The Lady Vanishes (1938) review

A film about an elderly lady who seems to have disappeared from a moving train, and a young lady who had made friends with her, tries to discover what has happened to her.

A mystery thriller which is as racing and brilliant as few I have seen in a while. The simple action of finding a missing person under a time restraint is one of the most nerve-racking tensions you’ll experience.

The film deals with trying to locate Miss Froy, an elderly woman who has disappeared from the train altogether. Miss Froy goes through the train with Iris, a young girl whom she met in the hotel before boarding the train. When Miss Froy goes missing, everyone says that they have not seen her, that Iris has been alone this whole time. Is Iris hallucinating Miss Froy, or is everyone lying? It’s a tense moment when you may believe that Miss Froy is nothing but imagination, but more interesting when you start to think she might be real after all.

There is a scene before Iris gets onto the train, in which an object falls onto her, and we may think that this has caused her hallucinations, but we remember that she has seen Miss Froy before this happened. In another scene we see Miss Froy write her name on the window, and when Iris begins looking for her, she sits down undecided on if Miss Froy was really real or imagination. Careful observers will notice that her name is still written on the window, long before Iris does. The mystery is great and keeps the audience guessing as to what is really happening, and plays out incredibly, although the mystery isn’t the core of this film.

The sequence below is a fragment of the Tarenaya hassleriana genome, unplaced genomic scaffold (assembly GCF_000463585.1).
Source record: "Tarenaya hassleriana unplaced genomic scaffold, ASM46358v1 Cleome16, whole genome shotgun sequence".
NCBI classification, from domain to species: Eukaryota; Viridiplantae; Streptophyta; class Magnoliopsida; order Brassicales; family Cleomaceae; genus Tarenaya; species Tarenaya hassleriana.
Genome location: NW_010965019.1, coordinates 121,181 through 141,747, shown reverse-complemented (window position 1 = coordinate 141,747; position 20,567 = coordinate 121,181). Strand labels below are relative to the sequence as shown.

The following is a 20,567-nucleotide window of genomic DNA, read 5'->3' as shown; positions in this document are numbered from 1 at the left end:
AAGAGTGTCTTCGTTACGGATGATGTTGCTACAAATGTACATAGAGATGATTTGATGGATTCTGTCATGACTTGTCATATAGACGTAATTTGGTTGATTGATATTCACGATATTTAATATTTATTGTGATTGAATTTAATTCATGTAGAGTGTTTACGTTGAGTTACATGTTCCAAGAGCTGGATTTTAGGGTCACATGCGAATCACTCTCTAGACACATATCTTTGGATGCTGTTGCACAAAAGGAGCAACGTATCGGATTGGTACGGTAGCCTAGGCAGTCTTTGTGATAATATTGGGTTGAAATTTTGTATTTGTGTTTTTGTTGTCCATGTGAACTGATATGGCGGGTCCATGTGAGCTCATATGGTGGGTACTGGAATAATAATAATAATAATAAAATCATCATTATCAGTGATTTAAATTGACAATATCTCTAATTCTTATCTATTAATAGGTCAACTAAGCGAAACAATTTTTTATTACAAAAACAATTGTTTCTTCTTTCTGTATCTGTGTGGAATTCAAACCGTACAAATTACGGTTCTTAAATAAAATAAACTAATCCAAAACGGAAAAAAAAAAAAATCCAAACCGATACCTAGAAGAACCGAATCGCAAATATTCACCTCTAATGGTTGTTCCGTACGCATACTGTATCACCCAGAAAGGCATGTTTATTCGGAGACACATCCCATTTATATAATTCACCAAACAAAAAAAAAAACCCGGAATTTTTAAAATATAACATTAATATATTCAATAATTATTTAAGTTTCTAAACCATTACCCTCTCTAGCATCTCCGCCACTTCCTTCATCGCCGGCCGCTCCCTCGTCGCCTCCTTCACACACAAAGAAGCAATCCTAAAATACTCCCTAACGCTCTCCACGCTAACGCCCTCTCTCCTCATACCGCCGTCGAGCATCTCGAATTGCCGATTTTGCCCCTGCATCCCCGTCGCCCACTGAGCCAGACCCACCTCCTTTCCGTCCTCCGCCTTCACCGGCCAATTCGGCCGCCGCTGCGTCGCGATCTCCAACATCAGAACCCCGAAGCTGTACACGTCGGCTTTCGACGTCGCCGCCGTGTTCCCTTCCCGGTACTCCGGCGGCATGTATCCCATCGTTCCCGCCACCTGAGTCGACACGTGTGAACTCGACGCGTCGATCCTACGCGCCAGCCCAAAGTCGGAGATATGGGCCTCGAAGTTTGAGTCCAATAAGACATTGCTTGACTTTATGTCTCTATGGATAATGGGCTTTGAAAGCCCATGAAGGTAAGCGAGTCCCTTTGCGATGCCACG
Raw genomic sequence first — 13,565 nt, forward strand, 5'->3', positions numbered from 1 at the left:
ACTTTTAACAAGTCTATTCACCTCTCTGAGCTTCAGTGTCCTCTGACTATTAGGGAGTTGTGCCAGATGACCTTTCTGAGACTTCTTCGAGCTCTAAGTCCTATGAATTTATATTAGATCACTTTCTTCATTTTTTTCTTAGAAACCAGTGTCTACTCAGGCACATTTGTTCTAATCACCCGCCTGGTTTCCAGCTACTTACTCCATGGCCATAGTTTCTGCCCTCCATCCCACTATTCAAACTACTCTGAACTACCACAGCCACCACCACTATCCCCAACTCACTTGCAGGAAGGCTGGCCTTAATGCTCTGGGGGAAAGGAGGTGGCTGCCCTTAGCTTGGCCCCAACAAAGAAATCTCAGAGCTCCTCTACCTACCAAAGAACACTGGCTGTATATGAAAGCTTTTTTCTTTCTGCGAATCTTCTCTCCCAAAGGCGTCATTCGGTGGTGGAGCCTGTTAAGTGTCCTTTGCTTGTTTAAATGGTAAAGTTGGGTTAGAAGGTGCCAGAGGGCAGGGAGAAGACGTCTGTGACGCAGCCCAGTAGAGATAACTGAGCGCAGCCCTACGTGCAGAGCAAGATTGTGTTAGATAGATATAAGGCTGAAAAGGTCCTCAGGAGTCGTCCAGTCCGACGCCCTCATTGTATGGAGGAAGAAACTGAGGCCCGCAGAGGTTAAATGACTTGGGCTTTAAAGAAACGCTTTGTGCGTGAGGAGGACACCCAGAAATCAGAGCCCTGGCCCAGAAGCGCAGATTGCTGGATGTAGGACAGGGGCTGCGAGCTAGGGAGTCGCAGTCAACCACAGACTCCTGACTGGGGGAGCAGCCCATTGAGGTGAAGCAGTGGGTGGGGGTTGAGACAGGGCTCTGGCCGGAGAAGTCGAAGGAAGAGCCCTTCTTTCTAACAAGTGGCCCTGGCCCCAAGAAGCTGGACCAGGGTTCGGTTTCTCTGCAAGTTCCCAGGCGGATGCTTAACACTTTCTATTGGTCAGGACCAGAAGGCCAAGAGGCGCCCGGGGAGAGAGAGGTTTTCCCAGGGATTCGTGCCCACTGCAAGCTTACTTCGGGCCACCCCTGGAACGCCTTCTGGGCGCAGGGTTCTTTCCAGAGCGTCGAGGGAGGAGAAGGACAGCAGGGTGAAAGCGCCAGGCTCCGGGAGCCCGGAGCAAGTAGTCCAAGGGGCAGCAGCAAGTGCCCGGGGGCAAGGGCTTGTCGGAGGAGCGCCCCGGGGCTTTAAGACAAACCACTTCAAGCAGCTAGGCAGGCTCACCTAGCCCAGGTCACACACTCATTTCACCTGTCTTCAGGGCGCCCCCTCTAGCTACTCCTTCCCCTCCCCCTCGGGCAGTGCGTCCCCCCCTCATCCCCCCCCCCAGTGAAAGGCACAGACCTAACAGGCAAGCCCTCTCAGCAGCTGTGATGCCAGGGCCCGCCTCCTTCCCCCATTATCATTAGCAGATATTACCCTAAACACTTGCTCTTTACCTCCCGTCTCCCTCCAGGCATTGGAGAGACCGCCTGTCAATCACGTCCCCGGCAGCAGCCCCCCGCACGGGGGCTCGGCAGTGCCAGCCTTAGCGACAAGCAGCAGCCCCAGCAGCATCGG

The characters are the real core of this film. All of them are fun, and more than what they seem. Gilbert who at the start seems like an arrogant, clever, witty smart ass, who in the end, while still keeping his smart ass arrogance, becomes a loveable, helpful, charming, incredibly clever hero; Dr Hartz shows us a kindly helpful doctor, turns into someone cruel, with secrets; Madame Kummer, who is dressed like Miss Froy, and everyone believes that Iris has mistaken Miss Froy, becomes a ploy; and two English gentlemen who start out posh and in a hurry, almost rather self-centred, become brave and willing to help those in need. The characters are all relatable in one form or another.

The characters all have different reason for lying to our heroes. Are they lying at all and merely mistaken or they really didn’t see anything? Are they lying for personal reasons, not allowing themselves to be mixed up in a potential crime? Are they part of a conspiracy? There are so many questions and reasons for what they characters do.

All the characters are more than they seem, at the start we barely see what they are, someone we thought was an ass is so kind and helpful, someone who seems so indecisive becomes so firm in their convictions, someone who seems selfish is so helpful and kind. People come together when someone needs help, I truly believe that, this film reminded me that you should never judge a person by what you see on the surface.


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